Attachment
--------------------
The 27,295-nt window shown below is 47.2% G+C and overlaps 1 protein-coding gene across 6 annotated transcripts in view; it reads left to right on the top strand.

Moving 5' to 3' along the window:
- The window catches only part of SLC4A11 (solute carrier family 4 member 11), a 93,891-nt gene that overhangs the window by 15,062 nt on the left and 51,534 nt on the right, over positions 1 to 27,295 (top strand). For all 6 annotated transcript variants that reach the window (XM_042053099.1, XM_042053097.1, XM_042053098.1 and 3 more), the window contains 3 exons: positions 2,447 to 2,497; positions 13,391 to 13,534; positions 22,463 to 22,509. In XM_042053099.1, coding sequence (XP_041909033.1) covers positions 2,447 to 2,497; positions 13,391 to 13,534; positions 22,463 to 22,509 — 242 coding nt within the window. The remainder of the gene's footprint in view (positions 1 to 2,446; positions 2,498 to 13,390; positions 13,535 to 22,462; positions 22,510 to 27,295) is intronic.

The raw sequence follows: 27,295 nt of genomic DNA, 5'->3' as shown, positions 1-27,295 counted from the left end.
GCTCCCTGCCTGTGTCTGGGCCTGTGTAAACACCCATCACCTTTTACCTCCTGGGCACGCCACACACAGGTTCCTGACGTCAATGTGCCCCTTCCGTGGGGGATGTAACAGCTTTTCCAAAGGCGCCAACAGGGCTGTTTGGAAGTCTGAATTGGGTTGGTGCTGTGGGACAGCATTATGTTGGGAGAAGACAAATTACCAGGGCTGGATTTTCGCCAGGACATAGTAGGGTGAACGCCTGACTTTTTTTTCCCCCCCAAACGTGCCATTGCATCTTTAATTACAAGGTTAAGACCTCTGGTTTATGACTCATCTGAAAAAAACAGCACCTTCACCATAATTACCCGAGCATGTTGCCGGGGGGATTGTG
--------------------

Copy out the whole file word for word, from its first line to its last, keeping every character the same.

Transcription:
The 27,295-nt window shown below is 47.2% G+C and overlaps 1 protein-coding gene across 6 annotated transcripts in view; it reads left to right on the top strand.

Moving 5' to 3' along the window:
- The window catches only part of SLC4A11 (solute carrier family 4 member 11), a 93,891-nt gene that overhangs the window by 15,062 nt on the left and 51,534 nt on the right, over positions 1 to 27,295 (top strand). For all 6 annotated transcript variants that reach the window (XM_042053099.1, XM_042053097.1, XM_042053098.1 and 3 more), the window contains 3 exons: positions 2,447 to 2,497; positions 13,391 to 13,534; positions 22,463 to 22,509. In XM_042053099.1, coding sequence (XP_041909033.1) covers positions 2,447 to 2,497; positions 13,391 to 13,534; positions 22,463 to 22,509 — 242 coding nt within the window. The remainder of the gene's footprint in view (positions 1 to 2,446; positions 2,498 to 13,390; positions 13,535 to 22,462; positions 22,510 to 27,295) is intronic.

The raw sequence follows: 27,295 nt of genomic DNA, 5'->3' as shown, positions 1-27,295 counted from the left end.
GCTCCCTGCCTGTGTCTGGGCCTGTGTAAACACCCATCACCTTTTACCTCCTGGGCACGCCACACACAGGTTCCTGACGTCAATGTGCCCCTTCCGTGGGGGATGTAACAGCTTTTCCAAAGGCGCCAACAGGGCTGTTTGGAAGTCTGAATTGGGTTGGTGCTGTGGGACAGCATTATGTTGGGAGAAGACAAATTACCAGGGCTGGATTTTCGCCAGGACATAGTAGGGTGAACGCCTGACTTTTTTTTCCCCCCCAAACGTGCCATTGCATCTTTAATTACAAGGTTAAGACCTCTGGTTTATGACTCATCTGAAAAAAACAGCACCTTCACCATAATTACCCGAGCATGTTGCCGGGGGGATTGTG